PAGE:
BOER GOATS FOR BEGINNERS
Published In The November 1995 Issue (Vol. 77 No. 2)
||Q: What is a Boer goat?
The Boer goat was developed in South Africa as a breed
meant solely for meat production. The term "Boer" refers to the
descendants of the Dutch immigrants, or Boers, most of them farmers, who
settled the country; thus, "Boer" goat simply means "farmer's"
goat. Because of the intense selective breeding over the past 50 years or
more by South African goat breeders, the Boer goat is considered far superior
to any other goat for meat production. It is known for rapid weight gain
and heavy muscling and has high fertility. Boer does typically give birth
||Q: What's a Boer goat good for?
the Boer was selectively improved for its meat production ability and its
ability to pass on that trait to its offspring, along with other traits
including pasture hardiness, the addition of a Boer buck to a commercial
meat goat herd can improve the meat characteristics of the offspring without
making them too "soft" to be pasture goats.
||Q: Aren't Boer goats from South Africa? Why did many come from New Zealand?
they were first developed in South Africa, for a couple of years nearly
all Boer goats in the United States came from New Zealand. In the late 1980's
several frozen Angora and Boer embryos were smuggled out of South Africa
via Zimbabwe by New Zealand and Australian companies. The smugglers were
primarily after the Angora embryos because of the high quality mohair producing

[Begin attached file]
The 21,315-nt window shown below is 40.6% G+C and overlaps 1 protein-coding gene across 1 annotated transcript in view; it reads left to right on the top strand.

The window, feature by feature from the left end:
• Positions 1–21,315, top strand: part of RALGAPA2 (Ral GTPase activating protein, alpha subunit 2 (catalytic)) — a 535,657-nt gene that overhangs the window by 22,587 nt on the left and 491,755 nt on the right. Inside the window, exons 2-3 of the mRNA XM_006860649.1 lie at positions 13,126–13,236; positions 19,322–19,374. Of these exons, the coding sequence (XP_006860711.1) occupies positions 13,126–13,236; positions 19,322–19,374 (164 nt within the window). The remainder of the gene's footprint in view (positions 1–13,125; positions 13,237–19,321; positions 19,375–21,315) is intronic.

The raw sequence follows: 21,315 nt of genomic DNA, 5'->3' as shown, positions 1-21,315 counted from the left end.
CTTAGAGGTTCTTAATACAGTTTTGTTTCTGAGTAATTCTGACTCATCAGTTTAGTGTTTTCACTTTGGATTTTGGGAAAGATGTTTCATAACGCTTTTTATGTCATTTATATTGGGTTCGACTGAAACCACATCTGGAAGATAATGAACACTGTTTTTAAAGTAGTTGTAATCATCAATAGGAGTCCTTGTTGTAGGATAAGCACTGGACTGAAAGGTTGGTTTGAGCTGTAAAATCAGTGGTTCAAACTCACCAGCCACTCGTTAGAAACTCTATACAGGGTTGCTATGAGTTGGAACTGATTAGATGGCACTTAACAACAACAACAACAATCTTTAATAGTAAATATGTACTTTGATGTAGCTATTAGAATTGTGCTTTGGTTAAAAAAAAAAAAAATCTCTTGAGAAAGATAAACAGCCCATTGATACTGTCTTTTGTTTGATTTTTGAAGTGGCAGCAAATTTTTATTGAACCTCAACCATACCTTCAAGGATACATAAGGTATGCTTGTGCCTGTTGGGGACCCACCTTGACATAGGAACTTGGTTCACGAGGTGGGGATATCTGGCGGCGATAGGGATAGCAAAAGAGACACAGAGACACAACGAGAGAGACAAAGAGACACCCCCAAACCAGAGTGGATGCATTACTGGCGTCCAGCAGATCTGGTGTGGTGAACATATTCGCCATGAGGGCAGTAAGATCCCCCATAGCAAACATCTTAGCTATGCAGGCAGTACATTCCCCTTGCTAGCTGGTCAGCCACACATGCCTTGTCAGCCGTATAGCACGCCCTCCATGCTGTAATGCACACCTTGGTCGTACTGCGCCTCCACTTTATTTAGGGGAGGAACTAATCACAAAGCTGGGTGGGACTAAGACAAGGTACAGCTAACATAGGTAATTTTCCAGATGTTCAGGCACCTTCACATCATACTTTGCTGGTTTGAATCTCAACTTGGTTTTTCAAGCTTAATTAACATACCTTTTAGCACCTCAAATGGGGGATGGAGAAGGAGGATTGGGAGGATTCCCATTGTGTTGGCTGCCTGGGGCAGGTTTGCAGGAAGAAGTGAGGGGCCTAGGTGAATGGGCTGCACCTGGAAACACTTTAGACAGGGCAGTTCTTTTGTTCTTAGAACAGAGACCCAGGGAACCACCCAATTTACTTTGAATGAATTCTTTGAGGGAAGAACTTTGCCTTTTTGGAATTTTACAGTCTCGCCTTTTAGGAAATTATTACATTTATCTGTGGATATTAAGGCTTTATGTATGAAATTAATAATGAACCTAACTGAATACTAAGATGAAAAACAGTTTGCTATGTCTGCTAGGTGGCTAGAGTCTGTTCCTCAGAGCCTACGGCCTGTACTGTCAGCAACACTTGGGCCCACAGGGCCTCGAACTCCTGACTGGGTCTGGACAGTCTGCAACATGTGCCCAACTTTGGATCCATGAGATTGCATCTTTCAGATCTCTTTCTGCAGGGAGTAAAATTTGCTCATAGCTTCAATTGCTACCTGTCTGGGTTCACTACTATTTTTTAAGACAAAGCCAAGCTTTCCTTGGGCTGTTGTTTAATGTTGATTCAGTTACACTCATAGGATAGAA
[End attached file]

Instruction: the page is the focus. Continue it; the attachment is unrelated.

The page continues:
Angoras bred in South Africa; the Boer embryos were just an afterthought.
The companies implanted the embryos into recipient does in New Zealand.
One Australian company got into financial problems and ownership of many
of its embryos and offspring went to the quarantine station operator, Rob
Moodie of New Zealand, who named his herd African Goat Flocks. The other
major holder of African Boer and Angora goats in New Zealand was Landcorp
Farming Limited, a government-owned entity. Still another Australian firm,
Australian Breeding Management, had thousands of African Boer and Angora
goats, and those goats were recently released from quarantine.
||Q: Can I import a Boer goat directly from Africa?
can, although if you're just after a few head of breeding stock and you
think you must have an "African" goat, you ought to consider buying
stock from a breeder who already has brought in goats directly from Africa;
it will be less expensive and much less work. Until this year, the USDA
required importers bringing sheep and goats from South Africa to put them
in a strict quarantine for five years. But in mid 1995 the USDA changed
the rules for sheep and goats imported from South Africa. Now live animals
brought directly from Africa only have to be put into a herd that conforms
with the USDA's Voluntary Scrapie Flock Certification Program, or VSFCP.
That program is a means the USDA is using to try and detect and control
sheep and goat flocks that might contain the scrapie disease, which has
no known cure and the cause of which is not really understood. Offspring
from the goats in those flocks, however, may be sold and moved freely. Goats
originally imported from New Zealand face no requirement to be put in a
VSFCP herd. The USDA plans to relax other import rules to allow free collection
of embryos and their importation from South Africa to the United States.
||Q: I hear Boer goats originally sold for astronomically high prices. Why?
was due a little bit to supply and demand and a little bit to psychology.
When a new (to the U.S.) animal species is introduced into this country,
especially a species that has commercial potential, often an artificially
high "breeder's" or "exotics" market develops for the
animal. This happened with the ostrich and emu, even with the potbellied
pig and hedgehog. The Boer goat is a bit different, however. When ostriches
were imported into the U.S. there were few if any existing flocks of ostrich.